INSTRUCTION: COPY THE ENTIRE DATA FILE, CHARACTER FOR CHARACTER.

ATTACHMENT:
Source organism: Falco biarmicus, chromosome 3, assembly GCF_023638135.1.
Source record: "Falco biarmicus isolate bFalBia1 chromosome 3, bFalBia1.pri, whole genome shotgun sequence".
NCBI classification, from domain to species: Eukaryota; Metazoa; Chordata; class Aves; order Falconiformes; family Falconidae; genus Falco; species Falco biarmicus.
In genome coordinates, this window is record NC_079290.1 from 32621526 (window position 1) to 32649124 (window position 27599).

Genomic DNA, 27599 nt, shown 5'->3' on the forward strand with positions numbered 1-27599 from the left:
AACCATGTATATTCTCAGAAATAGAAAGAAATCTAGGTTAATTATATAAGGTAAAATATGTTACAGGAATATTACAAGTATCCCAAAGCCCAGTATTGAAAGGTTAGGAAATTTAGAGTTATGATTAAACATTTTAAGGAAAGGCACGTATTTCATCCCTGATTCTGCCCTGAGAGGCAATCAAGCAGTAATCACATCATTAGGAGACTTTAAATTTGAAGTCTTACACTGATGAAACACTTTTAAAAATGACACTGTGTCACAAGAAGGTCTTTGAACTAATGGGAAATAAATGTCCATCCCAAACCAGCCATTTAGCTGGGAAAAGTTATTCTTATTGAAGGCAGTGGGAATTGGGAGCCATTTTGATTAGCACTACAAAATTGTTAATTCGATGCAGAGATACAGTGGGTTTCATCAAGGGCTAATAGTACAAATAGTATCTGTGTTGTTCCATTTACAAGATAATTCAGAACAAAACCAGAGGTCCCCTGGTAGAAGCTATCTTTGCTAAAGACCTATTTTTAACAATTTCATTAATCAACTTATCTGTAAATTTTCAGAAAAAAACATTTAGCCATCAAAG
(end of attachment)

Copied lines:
Source organism: Falco biarmicus, chromosome 3, assembly GCF_023638135.1.
Source record: "Falco biarmicus isolate bFalBia1 chromosome 3, bFalBia1.pri, whole genome shotgun sequence".
NCBI classification, from domain to species: Eukaryota; Metazoa; Chordata; class Aves; order Falconiformes; family Falconidae; genus Falco; species Falco biarmicus.
In genome coordinates, this window is record NC_079290.1 from 32621526 (window position 1) to 32649124 (window position 27599).

Genomic DNA, 27599 nt, shown 5'->3' on the forward strand with positions numbered 1-27599 from the left:
AACCATGTATATTCTCAGAAATAGAAAGAAATCTAGGTTAATTATATAAGGTAAAATATGTTACAGGAATATTACAAGTATCCCAAAGCCCAGTATTGAAAGGTTAGGAAATTTAGAGTTATGATTAAACATTTTAAGGAAAGGCACGTATTTCATCCCTGATTCTGCCCTGAGAGGCAATCAAGCAGTAATCACATCATTAGGAGACTTTAAATTTGAAGTCTTACACTGATGAAACACTTTTAAAAATGACACTGTGTCACAAGAAGGTCTTTGAACTAATGGGAAATAAATGTCCATCCCAAACCAGCCATTTAGCTGGGAAAAGTTATTCTTATTGAAGGCAGTGGGAATTGGGAGCCATTTTGATTAGCACTACAAAATTGTTAATTCGATGCAGAGATACAGTGGGTTTCATCAAGGGCTAATAGTACAAATAGTATCTGTGTTGTTCCATTTACAAGATAATTCAGAACAAAACCAGAGGTCCCCTGGTAGAAGCTATCTTTGCTAAAGACCTATTTTTAACAATTTCATTAATCAACTTATCTGTAAATTTTCAGAAAAAAACATTTAGCCATCAAAG